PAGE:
Brackett v. Peters, 11 F.3d 78 (7th Cir. Ill. 1993)
I argued this habeas corpus appeal in the Seventh Circuit 20 years ago — and lost. I was a young lawyer then, and this was one of the many pro bono cases that Jenner & Block routinely took as part of its unique dedication to providing legal services to the indigent.
This case still troubles me when I think about it from time to time. Randy Brackett, my young client (he was then in his twenties) was convicted of felony murder because he sexually assaulted an elderly woman (she was over 80), who sustained minor injuries in the attack, was briefly hospitalized, and thereafter moved to a nursing home. There, she became depressed, refused to eat, and was, some months later, choked to death by an overzealous attendant who — in an apparent attempt to force-feed her — injected 8 ounces of pureeed broccoli into her throat. The autopsy reported that the victim’s trachea was full of pureed broccoli at the time of her death, by asphyxia.
After the victim was choked to death, months after the assault, in the nursing home, the state upgraded the charges against Brackett from aggravated sexual assault to felony murder, on the theory that Brackett caused the victim’s death by inflicting ultimately fatal psychological injuries during the commission of the sexual assault, a felony.
The prosecution called this “psychological murder.” They argued that my client killed the victim by causing her to become depressed, which caused her to be placed in a nursing home, which caused her to become more depressed and to refuse to eat, which ultimately led to her being choked to death with pureed broccoli by an overzealous attendant.
The facts raised interesting legal issues about causation. Causation that gives rise to civil liability had been famously examined (and limited) in the seminal case of Palsgraf v. Long Island Railroad Co., 248 N.Y. 339, 162 N.E. 99 (N.Y. 1928), a decision by Benjamin Cardozo.
In Palsgraf, a train passenger carrying a package, while hurrying to catch and board a moving Long Island Rail Road train, appeared to two of the railroad’s employees to be falling. The employees were guards, one located on the train car, the other on the platform. The guard on the car attempted to pull the passenger into the car while the guard on the platform attempted to push the passenger into the car from behind. The guards’ efforts to aid the passenger caused the package the passenger was holding to fall on the rails. Unbeknownst to the guards, the package, which was approximately 15 inches long and wrapped in newspaper, contained fireworks, and exploded when it hit the rails. The shock reportedly knocked down scales at the other end of the railroad platform (although conflicting accounts suggest that a bystander startled by the explosion may have upset the scale), which fell on, and injured Mrs. Helen Palsgraf. Palsgraf sued the railroad, claiming her injury resulted from negligent acts of the railroad guards. The trial court and the intermediate appeals court found for Palsgraf by verdict from a jury, and Long Island Rail Road appealed the judgment.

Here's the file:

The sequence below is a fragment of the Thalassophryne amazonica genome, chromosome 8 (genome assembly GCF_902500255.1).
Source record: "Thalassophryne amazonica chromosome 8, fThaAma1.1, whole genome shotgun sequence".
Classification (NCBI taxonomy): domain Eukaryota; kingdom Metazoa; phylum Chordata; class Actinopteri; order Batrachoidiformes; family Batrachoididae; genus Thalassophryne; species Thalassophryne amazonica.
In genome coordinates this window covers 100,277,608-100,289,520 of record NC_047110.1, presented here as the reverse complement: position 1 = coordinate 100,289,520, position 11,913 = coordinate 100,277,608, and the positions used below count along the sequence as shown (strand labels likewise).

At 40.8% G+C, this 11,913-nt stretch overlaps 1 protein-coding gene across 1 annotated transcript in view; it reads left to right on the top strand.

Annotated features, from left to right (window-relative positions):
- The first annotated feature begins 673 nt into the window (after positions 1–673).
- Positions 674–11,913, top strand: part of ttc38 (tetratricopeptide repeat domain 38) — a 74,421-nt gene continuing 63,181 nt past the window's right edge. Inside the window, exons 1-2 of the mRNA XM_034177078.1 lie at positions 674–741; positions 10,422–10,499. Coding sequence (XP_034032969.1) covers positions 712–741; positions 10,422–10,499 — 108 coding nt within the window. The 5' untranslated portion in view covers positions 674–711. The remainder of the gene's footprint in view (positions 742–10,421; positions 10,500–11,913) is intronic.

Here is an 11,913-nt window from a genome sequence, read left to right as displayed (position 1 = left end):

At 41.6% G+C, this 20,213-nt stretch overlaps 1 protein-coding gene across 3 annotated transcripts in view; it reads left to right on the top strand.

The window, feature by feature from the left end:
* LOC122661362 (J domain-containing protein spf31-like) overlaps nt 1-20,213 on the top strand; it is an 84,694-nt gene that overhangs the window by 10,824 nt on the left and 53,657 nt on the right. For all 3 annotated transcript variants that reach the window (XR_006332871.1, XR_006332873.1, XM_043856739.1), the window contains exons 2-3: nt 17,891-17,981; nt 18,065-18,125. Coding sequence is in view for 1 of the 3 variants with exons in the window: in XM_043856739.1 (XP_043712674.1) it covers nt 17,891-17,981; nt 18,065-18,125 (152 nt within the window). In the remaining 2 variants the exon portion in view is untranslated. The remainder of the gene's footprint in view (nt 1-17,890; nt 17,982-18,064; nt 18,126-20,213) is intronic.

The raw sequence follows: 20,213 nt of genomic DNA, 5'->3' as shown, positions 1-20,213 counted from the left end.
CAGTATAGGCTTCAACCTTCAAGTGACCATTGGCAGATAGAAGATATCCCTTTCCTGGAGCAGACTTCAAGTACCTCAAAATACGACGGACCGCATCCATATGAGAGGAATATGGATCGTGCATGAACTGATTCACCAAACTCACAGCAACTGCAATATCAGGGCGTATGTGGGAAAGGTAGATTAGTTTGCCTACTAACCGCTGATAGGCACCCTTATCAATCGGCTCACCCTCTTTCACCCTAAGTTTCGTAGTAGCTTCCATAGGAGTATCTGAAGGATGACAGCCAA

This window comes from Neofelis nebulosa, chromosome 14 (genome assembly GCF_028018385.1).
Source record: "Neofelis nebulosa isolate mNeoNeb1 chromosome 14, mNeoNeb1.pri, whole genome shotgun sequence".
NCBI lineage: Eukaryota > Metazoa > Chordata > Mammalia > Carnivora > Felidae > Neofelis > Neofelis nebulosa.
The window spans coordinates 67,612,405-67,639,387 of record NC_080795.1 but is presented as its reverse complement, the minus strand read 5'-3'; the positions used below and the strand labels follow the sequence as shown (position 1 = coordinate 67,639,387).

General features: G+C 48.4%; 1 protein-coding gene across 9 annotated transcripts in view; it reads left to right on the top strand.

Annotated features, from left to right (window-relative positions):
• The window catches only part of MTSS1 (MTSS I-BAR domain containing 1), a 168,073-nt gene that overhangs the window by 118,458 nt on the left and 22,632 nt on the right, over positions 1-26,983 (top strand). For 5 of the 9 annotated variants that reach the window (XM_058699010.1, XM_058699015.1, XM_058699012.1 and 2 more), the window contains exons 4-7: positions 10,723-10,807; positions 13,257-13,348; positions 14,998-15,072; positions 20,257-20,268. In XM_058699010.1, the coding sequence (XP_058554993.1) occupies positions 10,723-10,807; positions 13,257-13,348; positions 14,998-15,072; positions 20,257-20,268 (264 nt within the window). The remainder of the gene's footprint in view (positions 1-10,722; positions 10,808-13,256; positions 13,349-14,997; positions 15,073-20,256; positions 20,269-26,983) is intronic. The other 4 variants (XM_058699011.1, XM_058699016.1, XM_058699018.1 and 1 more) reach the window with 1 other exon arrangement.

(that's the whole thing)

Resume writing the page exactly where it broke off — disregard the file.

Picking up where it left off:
The long and intricate chain of causation in Palsgraf (reminiscent of a Rube Golberg cartoon) has been modified for humorous effect and acted out by Lego pieces in a very clever tongue-in-cheek video on YouTube:
On appeal, in a seminal opinion authored by Justice Cardozo, the court reversed and dismissed Palsgraf’s complaint, on grounds that the relationship of the guards’ actions to Palsgraf’s injury was too indirect to make them – or their employer – liable. Cardozo’s opinion created what has become known as the “Palsgraf Rule” — the notion that negligent conduct resulting in injury will result in a civil liability only if the actor could have reasonably foreseen that the conduct would injure the victim.
Unlike Palsgraf, Brackett was a criminal case, and therefore subject to a higher standard of proof — proof beyond a reasonable doubt, not just by a preponderance of the evidence (more likely than not).
Was Brackett properly convicted of felony murder because the state had proved — proved beyond a reasonble doubt – that his conduct had foreseeably resulted in the incident that caused the victim’s death?
Before the oral argument, I thought that this sort of case was precisely the sort of intellectual puzzle that would appeal irresistibly to Justice Posner.
I was right. When the day came to argue the case, there he was, one of the three Justices on the panel.
I argued that the careless injection of pureed broccoli into the victim’s throat months after the assault was an intervening superseding cause, and that my client could not foresee, at the time of the assault, that that would occur as a result of his admittedly heinous actions.
That argument did not carry the day.
The panel found that my client was properly convicted of felony murder because but for his conduct the decedent would not have been in the nursing home where she was vulnerable to the impatience of a careless attendant . . . . Put differently, it was reasonably foreseeable that the elderly victim of a home invasion and sexual assault would thereafter become suicidally depressed, and therefore vulnerable to death at the hands of a careless nursing home attendant.
The case has been cited for the notion that for purposes of the “eggshell skull rule,” “psychological vulnerability is on the same footing as physical [vulnerability].”
Does a sexual assault become felony murder if the victim becomes suicidally depressed, and dies months thereafter as a result of the careless act of a third party, on the theory that psychological injury is a reasonably foreseeable consequence of the assault?
What do you think?
So You Want to Go To Law School . . .
I hate to admit it, but this video contains some truth, albeit greatly exaggerated. It is also very funny . . .
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